Folder Comparison Alignment Override Filter

Folder Comparison Alignment Overrides Dialog

Alignment override filters determine how files and/or folders from two sides of a folder comparison are matched or aligned. By default, DeltaWalker aligns files and folders by their names, meaning that for two resources to be compared, their names need to be the same. For example, a file named data.txt in first/left panel can only be compared to a file named data.txt.

Oftentimes, however, there's a need to align and compare resources with different names, for example data.txt with data.log. Enter Alignment Overrides.


Add new filter


To create a new alignment override filter, go to the Folder Comparisons > Filters preference page and select New > Alignment Override:

In the Add New Filter dialog, type in the expressions to do the name matching. For example, adding *.log for the first resource name and *.txt for the second resource name tells the folder comparison engine to ignore the file extensions when matching files with extensions .log and .txt. The following before and after screenshots illustrate the result:

Before, with no alignment override filter.

Folder comparison without align filter

After, using the above described alignment override filter:

Folder comparison with align filter

Use the Apply to folders field to specify one or more folders this alignment override should be applied to. If you are working with large folder hierarchies, specifying apply to folders can greatly speed up the overall folder comparison performance.


As with the include/exclude folder comparison filters, both shell and, the more powerful and complex, regular expression filters can be used.

A shell expression can use the following special characters:

  • ? matches any single character once. For example, test??.log will match any name which starts with "test", then has 2 other characters and ends with ".log" e.g. test12.log, testAZ.log, but not testA.log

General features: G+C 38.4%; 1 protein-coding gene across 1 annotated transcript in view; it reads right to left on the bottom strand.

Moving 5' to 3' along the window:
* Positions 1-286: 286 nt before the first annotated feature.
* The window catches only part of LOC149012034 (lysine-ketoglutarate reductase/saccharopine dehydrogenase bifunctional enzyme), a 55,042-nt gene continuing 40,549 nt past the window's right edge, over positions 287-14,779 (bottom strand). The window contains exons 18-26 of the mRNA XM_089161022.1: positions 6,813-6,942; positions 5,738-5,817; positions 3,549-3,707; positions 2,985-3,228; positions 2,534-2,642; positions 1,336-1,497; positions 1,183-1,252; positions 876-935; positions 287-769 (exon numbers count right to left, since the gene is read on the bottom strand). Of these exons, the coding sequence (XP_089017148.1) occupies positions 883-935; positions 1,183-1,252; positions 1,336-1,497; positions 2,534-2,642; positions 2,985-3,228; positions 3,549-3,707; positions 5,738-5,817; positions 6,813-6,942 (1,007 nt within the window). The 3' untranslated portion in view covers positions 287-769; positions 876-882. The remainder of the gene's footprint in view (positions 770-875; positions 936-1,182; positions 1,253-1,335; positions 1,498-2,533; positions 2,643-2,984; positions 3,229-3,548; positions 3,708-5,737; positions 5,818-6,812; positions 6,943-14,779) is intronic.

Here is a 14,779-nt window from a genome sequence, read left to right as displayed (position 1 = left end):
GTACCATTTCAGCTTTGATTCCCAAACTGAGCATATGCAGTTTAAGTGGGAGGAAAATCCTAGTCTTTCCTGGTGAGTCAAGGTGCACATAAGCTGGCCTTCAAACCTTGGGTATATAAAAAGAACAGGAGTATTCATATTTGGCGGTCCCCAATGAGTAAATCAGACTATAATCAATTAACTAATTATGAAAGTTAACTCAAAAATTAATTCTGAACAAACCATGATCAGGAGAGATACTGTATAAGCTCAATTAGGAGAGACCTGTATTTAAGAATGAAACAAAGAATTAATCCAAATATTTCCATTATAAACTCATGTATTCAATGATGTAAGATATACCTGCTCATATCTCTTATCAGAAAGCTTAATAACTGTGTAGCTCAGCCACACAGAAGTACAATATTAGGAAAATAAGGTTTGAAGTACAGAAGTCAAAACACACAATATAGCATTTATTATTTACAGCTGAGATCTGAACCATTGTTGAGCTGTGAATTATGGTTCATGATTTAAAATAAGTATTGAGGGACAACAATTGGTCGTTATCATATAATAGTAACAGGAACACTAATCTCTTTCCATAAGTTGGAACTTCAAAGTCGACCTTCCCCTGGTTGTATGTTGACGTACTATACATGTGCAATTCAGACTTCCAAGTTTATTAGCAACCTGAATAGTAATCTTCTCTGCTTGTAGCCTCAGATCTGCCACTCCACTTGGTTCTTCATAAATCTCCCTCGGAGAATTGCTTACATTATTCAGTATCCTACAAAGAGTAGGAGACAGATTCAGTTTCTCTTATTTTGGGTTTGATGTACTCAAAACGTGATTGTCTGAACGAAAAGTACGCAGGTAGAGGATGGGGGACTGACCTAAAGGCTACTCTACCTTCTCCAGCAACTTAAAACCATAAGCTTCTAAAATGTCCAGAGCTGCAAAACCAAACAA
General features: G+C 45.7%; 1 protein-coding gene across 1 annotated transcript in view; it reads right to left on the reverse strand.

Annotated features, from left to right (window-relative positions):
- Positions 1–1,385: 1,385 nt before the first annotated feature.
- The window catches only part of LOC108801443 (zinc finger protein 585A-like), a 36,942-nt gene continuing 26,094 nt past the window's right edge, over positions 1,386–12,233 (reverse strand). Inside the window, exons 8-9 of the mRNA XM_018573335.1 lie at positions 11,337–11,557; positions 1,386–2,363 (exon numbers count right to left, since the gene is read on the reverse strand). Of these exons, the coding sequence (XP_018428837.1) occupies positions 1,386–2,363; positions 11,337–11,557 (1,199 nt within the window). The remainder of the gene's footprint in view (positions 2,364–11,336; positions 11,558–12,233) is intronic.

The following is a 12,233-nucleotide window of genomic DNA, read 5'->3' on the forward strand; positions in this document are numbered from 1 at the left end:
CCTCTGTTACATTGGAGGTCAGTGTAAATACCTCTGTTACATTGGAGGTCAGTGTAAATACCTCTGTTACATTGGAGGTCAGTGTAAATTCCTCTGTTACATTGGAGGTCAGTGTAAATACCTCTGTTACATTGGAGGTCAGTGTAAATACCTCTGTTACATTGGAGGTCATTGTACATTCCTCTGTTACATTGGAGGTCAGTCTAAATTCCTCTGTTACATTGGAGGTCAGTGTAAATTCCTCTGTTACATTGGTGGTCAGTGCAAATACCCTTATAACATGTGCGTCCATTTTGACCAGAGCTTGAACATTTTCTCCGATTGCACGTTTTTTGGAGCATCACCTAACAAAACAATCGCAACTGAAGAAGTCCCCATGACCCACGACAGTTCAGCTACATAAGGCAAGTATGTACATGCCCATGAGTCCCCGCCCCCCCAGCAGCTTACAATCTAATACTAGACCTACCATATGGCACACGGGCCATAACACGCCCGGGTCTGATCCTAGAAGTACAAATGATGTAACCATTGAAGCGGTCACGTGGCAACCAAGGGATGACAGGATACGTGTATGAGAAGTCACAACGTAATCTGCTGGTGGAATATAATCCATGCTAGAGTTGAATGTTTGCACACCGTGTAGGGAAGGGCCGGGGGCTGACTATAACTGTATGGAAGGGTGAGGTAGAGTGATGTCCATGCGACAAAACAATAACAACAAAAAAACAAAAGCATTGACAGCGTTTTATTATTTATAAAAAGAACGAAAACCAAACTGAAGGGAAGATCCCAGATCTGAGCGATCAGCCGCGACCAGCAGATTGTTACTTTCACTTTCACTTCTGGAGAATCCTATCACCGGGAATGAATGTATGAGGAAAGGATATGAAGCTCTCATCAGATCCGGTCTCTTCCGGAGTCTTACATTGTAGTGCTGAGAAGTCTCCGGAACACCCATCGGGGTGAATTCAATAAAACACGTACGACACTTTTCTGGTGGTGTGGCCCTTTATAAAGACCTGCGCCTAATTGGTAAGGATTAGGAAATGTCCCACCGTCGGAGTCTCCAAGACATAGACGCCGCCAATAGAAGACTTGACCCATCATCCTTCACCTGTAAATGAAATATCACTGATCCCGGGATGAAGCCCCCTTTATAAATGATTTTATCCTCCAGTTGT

• * matches any character zero or more times. For example, test*.log will match any name which starts with "test", then has any characters, and ends with ".log" e.g. test1.log, testMyFile.log, even test.log, but not test.logs

Alignment override filters can be made more powerful by using regular instead of shell expressions. The purpose of an alignment override filter is to match two strings, specifically the names of two file system resources, using two regular expressions. To achieve that, it uses a special, proprietary pattern object referred to as a dual pattern. A dual pattern is a pattern that matches 2 strings using 2 regular expressions—primary and secondary.

The first regex is named primary, because the second refers to it. The second is named secondary because it references/refers to the first one. The type of referencing presently supported is Group referencing i.e. making a reference in the secondary pattern to a group from the primary pattern.

For example, if test(\d).txt is the primary and test($1).log is the secondary expression, ($1) is a reference in secondary regex to 1-st group in the primary. This will align files test1.txt with test1.log, test2.txt with test2.log, etc.









Aligns "sample.txt" with "sample.log




Aligns files with extension "txt" to files with extension "log" e.g. "file1.txt" -> "file1.log", "readme.txt" -> "readme.log", etc.




Aligns files with prefix "start" and extension "htm" to files with prefix "index" and extension "html" e.g. "start_page1.htm" -> "index_page1.html", "start_help.htm" -> "index_help.html", etc.




Aligns file names beginning with "Log_", followed by at least one digit, and ending with extension "htm" with file names without the "Log_" prefix, followed by the same digits as in first file name, and ending with extension "txt". For example: "Log_20120616.log" -> "20120616.txt", "Log_20120617.log" -> "20120617.txt", etc.

See Also